Memorandum submitted by Professor Roger
Mackett, Centre for Transport Studies, University College London
MAKING CHILDREN'S LIVES MORE ACTIVE
Children are becoming fatter which has serious
implications for their health. One reason is their decreasing
levels of physical activity. This is related to their lifestyles
and reductions in the amount of walking. This note illustrates
these effects and draws conclusions about children's physical
activity and car use.
The findings discussed here come from a research
project entitled "Reducing children's car use: the health
and potential car dependency impacts" that has been carried
out in the Centre for Transport Studies at University College
London under the direction of Professor Roger Mackett, with funding
from the EPSRC (Engineering and Physical Sciences Research Council).
The work has been carried out in collaboration with others including
Hertfordshire County Council, with fieldwork being carried out
through schools in Hertfordshire.
The approach has involved collecting data from
195 children in Years 6 and 8. The children were fitted with portable
motion sensors and kept activity and travel diaries for four days:
two weekdays plus the weekend. The results have been scaled up
to one week. The sensors produce results in terms of activity
calories which are the calories consumed in carrying out activities
as opposed to the calories consumed all the time maintaining bodily
functions. From these results conclusions have been drawn about
the impact of children's activity patterns and travel on the quantities
of physical activity.
Table 1 shows the number of activity calories
consumed per minute in various activities. It can be seen that
PE and games lessons are most intensive activities with an intensity
of 3.1, but not very far behind this come unstructured ball games
and walking at 2.5, followed by structured sport at 2.2 and cycling
and school break time at 1.9. At the bottom of the list come being
at home at 0.5 and sitting in lessons at school at 0.6.
Whilst PE and games lessons are obviously good
for children, the children in the sample only spent the equivalent
of 70 minutes a week doing them. They spent much more time playing
and in structured sport and school breaks so these contribute
more to the children's total physical activity. 60% of the children
played outside, while fewer than 50% took part in organised sport.
The one thing that children should not be doing is sitting at
homethey should be out, running around. Also, this suggests
that reducing the length of school breaks will have a negative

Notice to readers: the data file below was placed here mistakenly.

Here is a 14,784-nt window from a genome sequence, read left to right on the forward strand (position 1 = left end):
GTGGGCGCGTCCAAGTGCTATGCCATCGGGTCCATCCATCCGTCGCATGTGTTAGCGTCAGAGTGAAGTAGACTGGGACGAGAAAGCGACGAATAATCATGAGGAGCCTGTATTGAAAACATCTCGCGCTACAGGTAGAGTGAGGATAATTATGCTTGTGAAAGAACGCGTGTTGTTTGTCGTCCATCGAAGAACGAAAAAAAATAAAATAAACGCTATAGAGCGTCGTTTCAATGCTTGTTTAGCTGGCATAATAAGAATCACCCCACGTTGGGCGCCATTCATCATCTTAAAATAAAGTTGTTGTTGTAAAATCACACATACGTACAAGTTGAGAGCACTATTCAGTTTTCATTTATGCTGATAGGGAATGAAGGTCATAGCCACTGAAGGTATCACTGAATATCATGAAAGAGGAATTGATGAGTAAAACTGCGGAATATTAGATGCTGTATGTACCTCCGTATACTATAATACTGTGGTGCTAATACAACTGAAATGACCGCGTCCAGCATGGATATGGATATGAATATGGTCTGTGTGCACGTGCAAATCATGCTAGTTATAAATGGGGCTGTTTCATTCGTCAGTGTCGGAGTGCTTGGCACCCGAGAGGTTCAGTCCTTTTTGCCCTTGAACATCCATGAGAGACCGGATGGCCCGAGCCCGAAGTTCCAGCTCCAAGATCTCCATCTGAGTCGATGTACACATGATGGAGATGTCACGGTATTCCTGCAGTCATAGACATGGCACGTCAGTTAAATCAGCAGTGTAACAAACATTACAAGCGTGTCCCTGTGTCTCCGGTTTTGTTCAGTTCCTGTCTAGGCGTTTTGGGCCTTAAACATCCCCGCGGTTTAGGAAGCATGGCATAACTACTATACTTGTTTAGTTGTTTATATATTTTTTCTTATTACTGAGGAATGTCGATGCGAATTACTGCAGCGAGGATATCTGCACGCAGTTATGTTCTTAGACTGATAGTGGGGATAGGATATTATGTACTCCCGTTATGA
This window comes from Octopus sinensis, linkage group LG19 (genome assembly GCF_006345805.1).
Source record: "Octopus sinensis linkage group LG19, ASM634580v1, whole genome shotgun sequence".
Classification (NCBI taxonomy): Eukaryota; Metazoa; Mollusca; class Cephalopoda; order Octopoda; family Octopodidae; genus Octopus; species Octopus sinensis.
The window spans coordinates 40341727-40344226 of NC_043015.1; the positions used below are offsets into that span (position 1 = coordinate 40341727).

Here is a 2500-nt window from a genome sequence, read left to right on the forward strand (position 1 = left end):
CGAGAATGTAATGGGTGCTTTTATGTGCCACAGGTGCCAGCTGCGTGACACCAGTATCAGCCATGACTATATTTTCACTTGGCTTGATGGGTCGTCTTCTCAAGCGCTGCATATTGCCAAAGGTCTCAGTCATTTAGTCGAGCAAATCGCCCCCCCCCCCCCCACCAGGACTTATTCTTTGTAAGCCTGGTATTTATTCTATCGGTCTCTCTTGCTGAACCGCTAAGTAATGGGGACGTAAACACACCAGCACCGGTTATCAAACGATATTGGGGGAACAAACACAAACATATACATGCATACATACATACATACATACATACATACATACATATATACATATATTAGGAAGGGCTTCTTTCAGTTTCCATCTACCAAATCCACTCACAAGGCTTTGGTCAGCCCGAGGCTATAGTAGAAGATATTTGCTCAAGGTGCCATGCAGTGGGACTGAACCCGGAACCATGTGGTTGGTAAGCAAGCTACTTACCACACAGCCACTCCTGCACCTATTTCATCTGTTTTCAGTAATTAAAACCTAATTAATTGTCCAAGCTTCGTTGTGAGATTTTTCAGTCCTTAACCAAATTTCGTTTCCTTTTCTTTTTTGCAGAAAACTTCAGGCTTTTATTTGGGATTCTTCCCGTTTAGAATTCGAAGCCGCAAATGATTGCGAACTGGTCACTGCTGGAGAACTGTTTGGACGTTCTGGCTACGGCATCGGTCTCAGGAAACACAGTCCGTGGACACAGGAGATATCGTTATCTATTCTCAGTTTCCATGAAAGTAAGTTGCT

effect on their health, which should be balanced against the educational
INTENSITY OF VARIOUS ACTIVITIES UNDERTAKEN
BY CHILDREN (ACTIVITY CALORIES PER MINUTE)
|School||PE or games lesson
|Clubs and tuition||Structured ball games|
Other structured sport
|Playing||Unstructured ball games|
Other unstructured activities
Other outdoor play
|Out on trips||
The benefits of walking relative to PE and games lessons
are shown in Table 2. This shows that walking to and from school
every day for a week uses more activity calories than two hours
of PE and games lessons, the recommended standard. This also provides
good evidence why travelling to and from school by car is bad
for children in terms of physical activity.
CONSUMPTION OF ACTIVITY CALORIES USED IN A WEEK TRAVELLING
TO AND FROM SCHOOL AND TWO HOURS OF PE OR GAMES LESSONS
|Walk to and from school||388
|Car to and from school||164
|Two hours of PE or games||376
Not only does travelling to an activity by car use fewer
calories than walking, as Table 3 shows, the children who walk
use more calories when they arrive. This suggests that there may
be a cohort of children who are relatively inactive when undertaking
activities and whose parent are willing to take them by car, possibly
reflecting their own lifestyles.
INTENSITY OF VARIOUS ACTIVITIES, CLASSIFIED BY THE METHOD
OF TRAVEL USED TO ARRIVE
|PE or games lesson||3.5
|Other school lesson||0.6
|Clubs and tuition||1.9
|Out on trips||1.3
The car plays a big part in children's lives, as Table 4
shows, with more events reached by car than walking. This shows
that the main reasons the children go by car is to go on trips
with parents, to go to other people's homes and to go to school.
The trip to school is the main reason for walking. This suggests
that trips other than walking to school need to be targeted in
order to reduce children's car use significantly. Also it can
be seen that going to clubs and tuition tends to be by car whereas
children tend to walk when they go out to play. This suggests
that the shift from unstructured to structured activities for
children is one of the causes of their decrease in walking and
that letting children go out to play is one of the best things
that parents can do for their children's health. Outdoor play
uses as many calories as organised activities and is more likely
to be associated with walking.
NUMBER OF ACTIVITIES EACH WEEK CLASSIFIED BY HOW THE CHILDREN
|Clubs and tuition||0.3
|Out on trips||0.6
Walking and playing provide children with more
physical activity than most other activities.
Encouraging children to be out of the house will
increase their physical activity.
Walking to and from school can be better for children
than two hours a week of PE and games lessons.
Reducing the length of school breaks will reduce
children's quantity of physical activity.
Children who walk to activities are more active
when they arrive than those who go by car.
The shift from unstructured to structured out-of-school
activities encourages car use.
The main reason children travel by car is to accompany
their parents on trips.